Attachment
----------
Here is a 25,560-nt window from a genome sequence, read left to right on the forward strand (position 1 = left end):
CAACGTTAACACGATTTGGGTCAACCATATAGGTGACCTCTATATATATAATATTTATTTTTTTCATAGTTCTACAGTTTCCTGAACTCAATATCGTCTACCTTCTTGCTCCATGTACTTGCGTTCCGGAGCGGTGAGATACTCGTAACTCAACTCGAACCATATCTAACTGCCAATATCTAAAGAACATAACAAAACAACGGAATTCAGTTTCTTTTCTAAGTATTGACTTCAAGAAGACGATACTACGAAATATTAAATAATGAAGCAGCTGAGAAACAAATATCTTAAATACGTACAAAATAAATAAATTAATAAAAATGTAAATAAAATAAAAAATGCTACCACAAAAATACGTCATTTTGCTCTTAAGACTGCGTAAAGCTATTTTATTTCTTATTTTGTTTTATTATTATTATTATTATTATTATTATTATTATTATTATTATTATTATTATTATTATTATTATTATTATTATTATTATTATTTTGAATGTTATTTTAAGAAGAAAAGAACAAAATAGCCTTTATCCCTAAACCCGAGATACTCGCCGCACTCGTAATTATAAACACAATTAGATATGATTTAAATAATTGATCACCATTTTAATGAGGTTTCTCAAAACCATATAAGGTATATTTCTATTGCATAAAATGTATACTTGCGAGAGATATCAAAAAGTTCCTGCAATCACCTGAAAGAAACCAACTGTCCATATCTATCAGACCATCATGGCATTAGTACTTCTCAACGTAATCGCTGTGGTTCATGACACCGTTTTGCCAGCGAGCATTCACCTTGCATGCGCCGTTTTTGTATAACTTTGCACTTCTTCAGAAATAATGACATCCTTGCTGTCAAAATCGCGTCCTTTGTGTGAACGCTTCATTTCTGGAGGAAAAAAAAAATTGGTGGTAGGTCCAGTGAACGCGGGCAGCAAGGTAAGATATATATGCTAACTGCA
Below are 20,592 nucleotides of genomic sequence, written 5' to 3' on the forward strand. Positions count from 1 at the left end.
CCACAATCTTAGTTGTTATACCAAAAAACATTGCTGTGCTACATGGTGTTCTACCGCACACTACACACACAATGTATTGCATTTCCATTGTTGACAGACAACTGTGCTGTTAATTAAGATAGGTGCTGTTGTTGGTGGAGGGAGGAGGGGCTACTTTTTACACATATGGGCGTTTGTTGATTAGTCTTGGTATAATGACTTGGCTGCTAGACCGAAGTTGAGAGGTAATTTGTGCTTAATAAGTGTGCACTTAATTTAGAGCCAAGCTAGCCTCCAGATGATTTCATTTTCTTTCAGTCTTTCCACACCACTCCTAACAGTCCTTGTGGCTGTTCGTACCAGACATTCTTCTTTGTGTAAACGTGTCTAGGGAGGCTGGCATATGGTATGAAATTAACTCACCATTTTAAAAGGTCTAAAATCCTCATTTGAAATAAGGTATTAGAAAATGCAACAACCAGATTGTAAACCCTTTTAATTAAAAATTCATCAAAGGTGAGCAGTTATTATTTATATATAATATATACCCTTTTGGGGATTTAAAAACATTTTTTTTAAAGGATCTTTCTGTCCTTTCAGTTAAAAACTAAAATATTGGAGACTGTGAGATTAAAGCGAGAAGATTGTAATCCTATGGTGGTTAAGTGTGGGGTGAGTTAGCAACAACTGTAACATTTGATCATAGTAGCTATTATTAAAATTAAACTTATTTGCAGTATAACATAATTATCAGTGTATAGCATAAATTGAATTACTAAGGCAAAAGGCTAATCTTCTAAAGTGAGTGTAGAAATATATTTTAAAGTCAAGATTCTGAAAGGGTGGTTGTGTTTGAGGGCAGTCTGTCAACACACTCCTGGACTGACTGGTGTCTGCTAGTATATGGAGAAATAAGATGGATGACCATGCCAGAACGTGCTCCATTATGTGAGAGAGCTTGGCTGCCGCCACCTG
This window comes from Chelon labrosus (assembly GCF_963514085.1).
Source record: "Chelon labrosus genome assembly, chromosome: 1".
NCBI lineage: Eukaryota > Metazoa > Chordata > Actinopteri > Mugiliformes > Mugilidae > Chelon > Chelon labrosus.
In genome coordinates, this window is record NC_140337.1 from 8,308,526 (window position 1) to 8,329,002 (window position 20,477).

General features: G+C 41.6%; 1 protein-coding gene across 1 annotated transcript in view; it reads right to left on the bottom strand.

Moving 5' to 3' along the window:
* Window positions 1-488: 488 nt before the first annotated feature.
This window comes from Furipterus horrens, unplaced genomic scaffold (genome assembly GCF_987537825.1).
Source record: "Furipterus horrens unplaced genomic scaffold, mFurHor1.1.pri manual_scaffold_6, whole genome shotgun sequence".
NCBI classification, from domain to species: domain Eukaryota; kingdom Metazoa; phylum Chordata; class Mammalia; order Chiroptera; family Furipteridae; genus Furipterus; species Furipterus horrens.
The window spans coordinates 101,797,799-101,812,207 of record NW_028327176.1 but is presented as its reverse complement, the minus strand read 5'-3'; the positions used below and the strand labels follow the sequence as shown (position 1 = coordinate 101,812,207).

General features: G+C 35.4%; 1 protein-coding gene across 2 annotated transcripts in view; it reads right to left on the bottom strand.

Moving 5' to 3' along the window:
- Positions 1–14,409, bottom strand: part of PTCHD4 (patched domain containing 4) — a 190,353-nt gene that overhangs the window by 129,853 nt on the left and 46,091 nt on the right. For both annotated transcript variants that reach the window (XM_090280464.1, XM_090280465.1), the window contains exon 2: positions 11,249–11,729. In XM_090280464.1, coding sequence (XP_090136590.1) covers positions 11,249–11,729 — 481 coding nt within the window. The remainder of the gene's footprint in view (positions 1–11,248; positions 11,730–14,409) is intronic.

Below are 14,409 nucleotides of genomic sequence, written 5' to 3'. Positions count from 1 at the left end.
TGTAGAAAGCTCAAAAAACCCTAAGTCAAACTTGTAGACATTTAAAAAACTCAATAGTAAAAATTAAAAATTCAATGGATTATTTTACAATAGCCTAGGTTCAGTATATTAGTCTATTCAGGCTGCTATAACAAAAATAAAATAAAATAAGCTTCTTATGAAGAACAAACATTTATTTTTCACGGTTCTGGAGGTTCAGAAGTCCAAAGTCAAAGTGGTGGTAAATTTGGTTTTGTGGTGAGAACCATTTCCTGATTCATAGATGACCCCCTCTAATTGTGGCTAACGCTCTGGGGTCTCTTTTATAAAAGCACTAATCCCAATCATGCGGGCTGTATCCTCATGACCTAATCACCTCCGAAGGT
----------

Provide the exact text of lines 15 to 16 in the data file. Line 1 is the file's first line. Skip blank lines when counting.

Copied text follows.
The window spans coordinates 101,797,799-101,812,207 of record NW_028327176.1 but is presented as its reverse complement, the minus strand read 5'-3'; the positions used below and the strand labels follow the sequence as shown (position 1 = coordinate 101,812,207).

General features: G+C 35.4%; 1 protein-coding gene across 2 annotated transcripts in view; it reads right to left on the bottom strand.